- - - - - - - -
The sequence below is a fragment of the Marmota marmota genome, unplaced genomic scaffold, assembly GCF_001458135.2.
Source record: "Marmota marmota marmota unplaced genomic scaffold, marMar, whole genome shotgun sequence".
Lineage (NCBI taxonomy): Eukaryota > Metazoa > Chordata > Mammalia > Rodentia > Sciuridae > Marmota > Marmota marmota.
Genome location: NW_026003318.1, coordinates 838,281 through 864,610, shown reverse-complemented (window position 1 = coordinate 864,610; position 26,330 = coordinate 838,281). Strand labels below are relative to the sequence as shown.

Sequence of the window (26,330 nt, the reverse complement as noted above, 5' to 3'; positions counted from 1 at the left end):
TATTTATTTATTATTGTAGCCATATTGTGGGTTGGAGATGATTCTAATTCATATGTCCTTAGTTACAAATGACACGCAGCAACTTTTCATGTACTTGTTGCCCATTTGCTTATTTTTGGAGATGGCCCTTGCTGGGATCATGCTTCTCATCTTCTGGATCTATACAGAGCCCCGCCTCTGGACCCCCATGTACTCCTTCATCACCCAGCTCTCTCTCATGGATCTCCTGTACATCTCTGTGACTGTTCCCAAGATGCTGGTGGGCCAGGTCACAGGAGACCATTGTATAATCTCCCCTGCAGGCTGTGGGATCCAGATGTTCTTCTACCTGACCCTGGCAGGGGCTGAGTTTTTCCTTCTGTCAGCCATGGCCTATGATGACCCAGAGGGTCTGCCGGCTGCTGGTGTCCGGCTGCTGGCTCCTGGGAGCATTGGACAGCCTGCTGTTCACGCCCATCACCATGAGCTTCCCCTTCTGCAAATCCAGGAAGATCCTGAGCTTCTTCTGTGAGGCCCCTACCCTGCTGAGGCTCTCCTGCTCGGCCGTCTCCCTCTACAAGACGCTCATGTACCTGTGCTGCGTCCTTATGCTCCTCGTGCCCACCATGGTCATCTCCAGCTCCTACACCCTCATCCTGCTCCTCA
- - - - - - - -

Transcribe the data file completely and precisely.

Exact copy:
The sequence below is a fragment of the Marmota marmota genome, unplaced genomic scaffold, assembly GCF_001458135.2.
Source record: "Marmota marmota marmota unplaced genomic scaffold, marMar, whole genome shotgun sequence".
Lineage (NCBI taxonomy): Eukaryota > Metazoa > Chordata > Mammalia > Rodentia > Sciuridae > Marmota > Marmota marmota.
Genome location: NW_026003318.1, coordinates 838,281 through 864,610, shown reverse-complemented (window position 1 = coordinate 864,610; position 26,330 = coordinate 838,281). Strand labels below are relative to the sequence as shown.

Sequence of the window (26,330 nt, the reverse complement as noted above, 5' to 3'; positions counted from 1 at the left end):
TATTTATTTATTATTGTAGCCATATTGTGGGTTGGAGATGATTCTAATTCATATGTCCTTAGTTACAAATGACACGCAGCAACTTTTCATGTACTTGTTGCCCATTTGCTTATTTTTGGAGATGGCCCTTGCTGGGATCATGCTTCTCATCTTCTGGATCTATACAGAGCCCCGCCTCTGGACCCCCATGTACTCCTTCATCACCCAGCTCTCTCTCATGGATCTCCTGTACATCTCTGTGACTGTTCCCAAGATGCTGGTGGGCCAGGTCACAGGAGACCATTGTATAATCTCCCCTGCAGGCTGTGGGATCCAGATGTTCTTCTACCTGACCCTGGCAGGGGCTGAGTTTTTCCTTCTGTCAGCCATGGCCTATGATGACCCAGAGGGTCTGCCGGCTGCTGGTGTCCGGCTGCTGGCTCCTGGGAGCATTGGACAGCCTGCTGTTCACGCCCATCACCATGAGCTTCCCCTTCTGCAAATCCAGGAAGATCCTGAGCTTCTTCTGTGAGGCCCCTACCCTGCTGAGGCTCTCCTGCTCGGCCGTCTCCCTCTACAAGACGCTCATGTACCTGTGCTGCGTCCTTATGCTCCTCGTGCCCACCATGGTCATCTCCAGCTCCTACACCCTCATCCTGCTCCTCA